I would love to just by the Torqeedo 403c and know I'm covered, but it is quite expensive and have not really had a need for it in my regular boat use. Don't really need or want to deal with a gas engine either.

Anyone running a Newport Vessels Kayak Trolling Motor on there TI/AI? Kayak 36lb thrust saltwater for $139.

https://newportvessels.com/kayak-trolling-motor-36/

Would a 36lb thrust be just enough to assist with pedaling to overcome currents easily without having to sprint pedal the distance. Looking to pedal my leisurely 3 knot pace but with the assist be able to overcome ~5 knot currents as needed.


Where I boat I've found a motor on the TI to be an absolute must, I've been in life threating situations where I needed it, but I can understand that this may not apply to everyone. The best thing about the motor is that it greatly enhances the enjoyment of the boat because now I can sail anywhere I want without worrying about how I'm going to get back if the winds change or die down.

I tried both the Torqeedo and gas outboards. Both worked great and I recommend either. I've written extensive reviews on both in this forum which you should be able to easily find. However, I can certainly understand about the expense of the Torqeedo and the hassle of adding a gas outboard. I can only say that I think you'd find either more than worth it in the long run.

However, if you want to try to adapt an inexpensive trolling motor to the TI, and you have the requisite skills, then you should try. It won't result in as good as performance as either the Torqeedo or a gas outboard, but you may find it acceptable for your particular use. There are some people who have successfully done this with a TI, perhaps you can find their posts in this forum or elsewhere.

The Florida Keys can be a very dangerous area, however. Fusioneng is a member of this forum who has a great deal of experience in the Keys, hopefully he's still around and will post a reply. But if not, please be careful. I would recommend that if you do boat there, you should definitely have a capable motor. Keep in mind that a motor of insufficient power can be easily overwhelmed by waves and currents in rough weather. I personally would not trust an electric trolling motor conversion for this application or any application where your life could be potentially at risk.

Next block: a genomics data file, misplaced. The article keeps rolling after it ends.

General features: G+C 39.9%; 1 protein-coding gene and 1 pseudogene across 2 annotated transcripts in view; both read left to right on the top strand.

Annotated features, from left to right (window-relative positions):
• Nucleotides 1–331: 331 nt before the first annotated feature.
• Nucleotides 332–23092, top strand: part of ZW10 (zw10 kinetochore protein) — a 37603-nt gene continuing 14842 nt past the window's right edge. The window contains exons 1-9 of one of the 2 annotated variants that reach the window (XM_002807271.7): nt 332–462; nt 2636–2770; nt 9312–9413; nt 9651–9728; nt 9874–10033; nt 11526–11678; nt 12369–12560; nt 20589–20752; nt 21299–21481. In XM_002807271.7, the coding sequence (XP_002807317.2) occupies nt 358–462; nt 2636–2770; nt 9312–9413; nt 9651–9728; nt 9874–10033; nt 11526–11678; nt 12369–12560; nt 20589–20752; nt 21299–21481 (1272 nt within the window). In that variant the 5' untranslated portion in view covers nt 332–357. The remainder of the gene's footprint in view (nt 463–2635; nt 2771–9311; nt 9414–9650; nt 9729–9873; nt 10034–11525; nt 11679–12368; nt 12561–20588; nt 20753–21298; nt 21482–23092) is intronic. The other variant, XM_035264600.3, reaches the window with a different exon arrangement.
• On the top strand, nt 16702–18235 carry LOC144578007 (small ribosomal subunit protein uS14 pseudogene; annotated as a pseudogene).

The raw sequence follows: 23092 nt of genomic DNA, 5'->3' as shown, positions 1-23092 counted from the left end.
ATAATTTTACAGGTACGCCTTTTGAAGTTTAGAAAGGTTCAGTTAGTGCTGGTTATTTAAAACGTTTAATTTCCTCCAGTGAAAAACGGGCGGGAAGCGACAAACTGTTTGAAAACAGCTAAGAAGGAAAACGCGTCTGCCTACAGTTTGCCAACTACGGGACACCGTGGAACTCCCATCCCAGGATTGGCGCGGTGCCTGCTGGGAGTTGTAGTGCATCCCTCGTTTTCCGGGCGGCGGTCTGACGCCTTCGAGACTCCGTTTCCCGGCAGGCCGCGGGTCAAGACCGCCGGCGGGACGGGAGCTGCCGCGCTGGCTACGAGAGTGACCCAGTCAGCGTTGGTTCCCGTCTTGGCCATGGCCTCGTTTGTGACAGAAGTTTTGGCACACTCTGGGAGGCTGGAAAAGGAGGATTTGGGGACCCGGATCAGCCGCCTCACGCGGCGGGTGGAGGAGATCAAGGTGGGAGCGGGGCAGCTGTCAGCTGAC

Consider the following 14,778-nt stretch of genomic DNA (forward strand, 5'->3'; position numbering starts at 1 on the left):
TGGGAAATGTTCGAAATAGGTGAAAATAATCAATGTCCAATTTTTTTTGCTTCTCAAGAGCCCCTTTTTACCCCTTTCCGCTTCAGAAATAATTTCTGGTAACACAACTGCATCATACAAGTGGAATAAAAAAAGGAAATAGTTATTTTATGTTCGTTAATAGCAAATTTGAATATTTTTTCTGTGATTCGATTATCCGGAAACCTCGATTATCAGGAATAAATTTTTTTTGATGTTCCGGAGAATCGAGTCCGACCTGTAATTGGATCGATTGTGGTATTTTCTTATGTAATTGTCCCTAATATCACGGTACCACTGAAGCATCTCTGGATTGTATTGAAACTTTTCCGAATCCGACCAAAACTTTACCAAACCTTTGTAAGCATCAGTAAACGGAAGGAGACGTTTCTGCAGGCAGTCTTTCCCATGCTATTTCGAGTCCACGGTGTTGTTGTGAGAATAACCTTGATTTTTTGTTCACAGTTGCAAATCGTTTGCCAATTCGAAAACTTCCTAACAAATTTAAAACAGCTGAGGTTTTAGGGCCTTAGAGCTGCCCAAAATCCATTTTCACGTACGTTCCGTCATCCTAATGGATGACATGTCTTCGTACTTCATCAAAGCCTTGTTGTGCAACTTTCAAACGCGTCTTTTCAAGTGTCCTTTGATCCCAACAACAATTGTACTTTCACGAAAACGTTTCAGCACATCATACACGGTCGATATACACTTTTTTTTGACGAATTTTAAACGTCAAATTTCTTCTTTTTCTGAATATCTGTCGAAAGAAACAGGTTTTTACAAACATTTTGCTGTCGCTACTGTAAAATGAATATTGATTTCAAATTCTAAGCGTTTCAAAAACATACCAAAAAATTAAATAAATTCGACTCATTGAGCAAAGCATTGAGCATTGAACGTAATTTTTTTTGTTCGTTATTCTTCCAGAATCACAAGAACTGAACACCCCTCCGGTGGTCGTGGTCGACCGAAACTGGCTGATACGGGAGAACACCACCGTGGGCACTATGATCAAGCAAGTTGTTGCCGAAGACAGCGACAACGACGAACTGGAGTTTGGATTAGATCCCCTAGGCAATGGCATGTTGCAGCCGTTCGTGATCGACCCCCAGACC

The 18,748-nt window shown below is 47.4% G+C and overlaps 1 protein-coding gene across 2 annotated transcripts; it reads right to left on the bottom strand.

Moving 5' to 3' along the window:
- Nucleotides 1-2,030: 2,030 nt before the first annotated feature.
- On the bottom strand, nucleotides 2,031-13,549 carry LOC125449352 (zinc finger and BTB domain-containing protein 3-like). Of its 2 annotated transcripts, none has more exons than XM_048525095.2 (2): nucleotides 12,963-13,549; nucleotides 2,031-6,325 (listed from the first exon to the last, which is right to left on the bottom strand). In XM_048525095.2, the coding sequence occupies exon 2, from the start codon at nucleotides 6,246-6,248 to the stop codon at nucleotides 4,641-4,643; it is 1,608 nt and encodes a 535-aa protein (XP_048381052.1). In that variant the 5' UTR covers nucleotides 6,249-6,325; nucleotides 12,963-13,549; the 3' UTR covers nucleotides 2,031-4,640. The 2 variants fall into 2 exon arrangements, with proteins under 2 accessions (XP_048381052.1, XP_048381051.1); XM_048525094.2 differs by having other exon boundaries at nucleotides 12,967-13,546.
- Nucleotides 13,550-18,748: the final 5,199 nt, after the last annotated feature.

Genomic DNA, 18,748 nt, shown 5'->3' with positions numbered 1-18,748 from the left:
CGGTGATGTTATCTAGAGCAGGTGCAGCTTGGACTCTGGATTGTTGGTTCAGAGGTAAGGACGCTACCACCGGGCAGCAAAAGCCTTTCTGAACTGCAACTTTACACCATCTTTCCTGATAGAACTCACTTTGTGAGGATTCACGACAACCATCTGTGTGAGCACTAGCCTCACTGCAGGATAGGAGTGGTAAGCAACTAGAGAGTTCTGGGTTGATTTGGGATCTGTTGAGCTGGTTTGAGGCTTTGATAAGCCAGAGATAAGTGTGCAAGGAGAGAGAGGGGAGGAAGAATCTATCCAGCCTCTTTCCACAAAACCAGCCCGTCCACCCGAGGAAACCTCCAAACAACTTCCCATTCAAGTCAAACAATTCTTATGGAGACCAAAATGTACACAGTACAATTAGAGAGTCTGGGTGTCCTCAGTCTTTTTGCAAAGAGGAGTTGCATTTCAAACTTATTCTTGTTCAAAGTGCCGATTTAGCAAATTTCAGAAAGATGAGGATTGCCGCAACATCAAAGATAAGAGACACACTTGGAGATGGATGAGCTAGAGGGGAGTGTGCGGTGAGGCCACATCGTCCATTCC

The TI is an excellent boat, but any boat can be overwhelmed by the forces of nature. Everyone has the responsibility of ensuring their own safety and the safety of their passengers. Adding a capable motor to the TI greatly enhances the safety in my opinion and can get you out of a lot of dangerous situations.


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PostPosted: Mon Feb 04, 2019 11:10 am 
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Location: Northern VA
pro10is wrote:
Where I boat I've found a motor on the TI to be an absolute must, I've been in life threating situations where I needed it, but I can understand that this may not apply to everyone. The best thing about the motor is that it greatly enhances the enjoyment of the boat because now I can sail anywhere I want without worrying about how I'm going to get back if the winds change or die down.

I tried both the Torqeedo and gas outboards. Both worked great and I recommend either. I've written extensive reviews on both in this forum which you should be able to easily find. However, I can certainly understand about the expense of the Torqeedo and the hassle of adding a gas outboard. I can only say that I think you'd find either more than worth it in the long run.

However, if you want to try to adapt an inexpensive trolling motor to the TI, and you have the requisite skills, then you should try. It won't result in as good as performance as either the Torqeedo or a gas outboard, but you may find it acceptable for your particular use. There are some people who have successfully done this with a TI, perhaps you can find their posts in this forum or elsewhere.